Eating Protein rich food is as harmful as smoking: Scientists
Latest study claims that eating lot of protein-rich food increases the risk of cancer, which is almost as much as smoking 20 cigarettes a day.
Scientists in their latest study claimed that eating lot of protein-rich food (like meat and eggs) increases the risk of cancer, which is almost as much as smoking 20 cigarettes a day. The research report says that over-aged people who east protein-rich foods are four times likely to die of cancer than those who eats a little.
The researcher recommends eating only 0.8 gram of protein per kilogram of body weight a day during middle age. The report has defined that 20 percent of the calories comes from the protein. Dr Eileen Crimmins the co-author of the study claimed that at older ages one should avoid low protein diet for maintenance of healthy weight and also for protection from frailty.
Highlights of the study
• High protein intake is linked to increased cancer, diabetes, and overall mortality
• High IGF-1 levels increased the relationship between mortality and high protein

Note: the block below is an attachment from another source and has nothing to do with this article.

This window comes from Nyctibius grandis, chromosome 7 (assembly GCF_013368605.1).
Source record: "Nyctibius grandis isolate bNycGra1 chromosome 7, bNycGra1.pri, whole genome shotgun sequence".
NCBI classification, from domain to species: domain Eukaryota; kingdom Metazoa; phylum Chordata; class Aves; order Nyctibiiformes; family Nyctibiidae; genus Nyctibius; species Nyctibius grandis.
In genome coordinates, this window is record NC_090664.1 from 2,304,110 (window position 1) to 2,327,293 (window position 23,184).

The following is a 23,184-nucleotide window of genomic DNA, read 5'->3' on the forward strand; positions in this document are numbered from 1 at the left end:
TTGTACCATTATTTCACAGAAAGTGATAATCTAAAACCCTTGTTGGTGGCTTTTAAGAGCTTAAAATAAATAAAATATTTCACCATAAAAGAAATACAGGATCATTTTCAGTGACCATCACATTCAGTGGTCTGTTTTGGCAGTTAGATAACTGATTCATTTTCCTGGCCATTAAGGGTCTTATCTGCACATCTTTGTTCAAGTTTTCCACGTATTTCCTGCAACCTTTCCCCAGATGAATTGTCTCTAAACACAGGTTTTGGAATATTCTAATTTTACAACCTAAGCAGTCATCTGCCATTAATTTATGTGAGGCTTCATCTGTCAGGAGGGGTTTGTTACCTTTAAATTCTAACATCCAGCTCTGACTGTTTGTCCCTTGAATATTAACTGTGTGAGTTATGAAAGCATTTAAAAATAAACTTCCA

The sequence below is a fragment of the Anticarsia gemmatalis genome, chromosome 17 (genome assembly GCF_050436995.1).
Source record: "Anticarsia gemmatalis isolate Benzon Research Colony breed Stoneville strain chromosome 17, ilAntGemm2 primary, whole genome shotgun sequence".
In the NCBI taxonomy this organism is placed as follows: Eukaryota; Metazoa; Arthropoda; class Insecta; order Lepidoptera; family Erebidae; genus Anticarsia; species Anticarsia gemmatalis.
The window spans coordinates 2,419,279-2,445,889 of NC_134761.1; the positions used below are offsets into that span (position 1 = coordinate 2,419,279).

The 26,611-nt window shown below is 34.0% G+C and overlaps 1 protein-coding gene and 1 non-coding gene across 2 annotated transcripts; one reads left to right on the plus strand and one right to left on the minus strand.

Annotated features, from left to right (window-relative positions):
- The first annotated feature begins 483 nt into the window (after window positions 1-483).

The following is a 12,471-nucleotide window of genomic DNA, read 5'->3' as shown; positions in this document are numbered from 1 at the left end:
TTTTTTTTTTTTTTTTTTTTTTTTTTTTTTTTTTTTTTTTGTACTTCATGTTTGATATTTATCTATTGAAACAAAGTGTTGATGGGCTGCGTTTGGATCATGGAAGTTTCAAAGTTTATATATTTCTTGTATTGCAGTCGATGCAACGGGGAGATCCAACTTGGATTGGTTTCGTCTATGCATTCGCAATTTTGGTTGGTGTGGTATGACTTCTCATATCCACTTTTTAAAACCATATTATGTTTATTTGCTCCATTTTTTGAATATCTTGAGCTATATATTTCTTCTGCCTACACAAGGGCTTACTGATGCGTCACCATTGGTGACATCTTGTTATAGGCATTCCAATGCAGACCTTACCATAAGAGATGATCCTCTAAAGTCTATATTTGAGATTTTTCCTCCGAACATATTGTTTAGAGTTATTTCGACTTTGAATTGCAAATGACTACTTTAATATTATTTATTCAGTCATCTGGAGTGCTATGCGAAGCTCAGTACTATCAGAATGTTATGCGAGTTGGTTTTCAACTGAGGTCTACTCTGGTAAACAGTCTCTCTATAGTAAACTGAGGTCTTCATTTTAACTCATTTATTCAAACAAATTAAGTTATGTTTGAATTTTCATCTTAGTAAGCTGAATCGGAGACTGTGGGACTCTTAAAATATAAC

• Higher protein consumption may be protective for older adults
• Plant-derived proteins are associated with lower mortality than animal-derived proteins
The study found that the growth hormone receptor/IGF-1 deficiencies in case of humans and mice have displayed major reduction in age-related diseases because protein restriction reduces GHR-IGF-1 activity, which was studied for links between mortality and protein intake.
The research displayed that the high-protein intake in respondents in the age group of 50 to 65 increases by 75 percent in overall mortality and it increased 4-fold in cancer death risk during the following 18 years. These associations were either abolished or attenuated if the proteins were plant derived. Conversely, high protein intake was associated with reduced cancer and overall mortality in respondents over 65, but a 5-fold increase in diabetes mortality across all ages. Mouse studies confirmed the effect of high protein intake and GHR-IGF-1 signaling on the incidence and progression of breast and melanoma tumors, but also the detrimental effects of a low protein diet in the very old. These results suggest that low protein intake during middle age followed by moderate to high protein consumption in old adults may optimize health span and longevity.
The report also claims that the protein is beneficial during the later life. The research report was published in the journal Cell: Metabolism after studying the effects on thousands of people aged 50 over 20 years. These people participated in the National Health and Nutrition Examination Survey (NHANES) which tracked a representative group of adults and children in the US.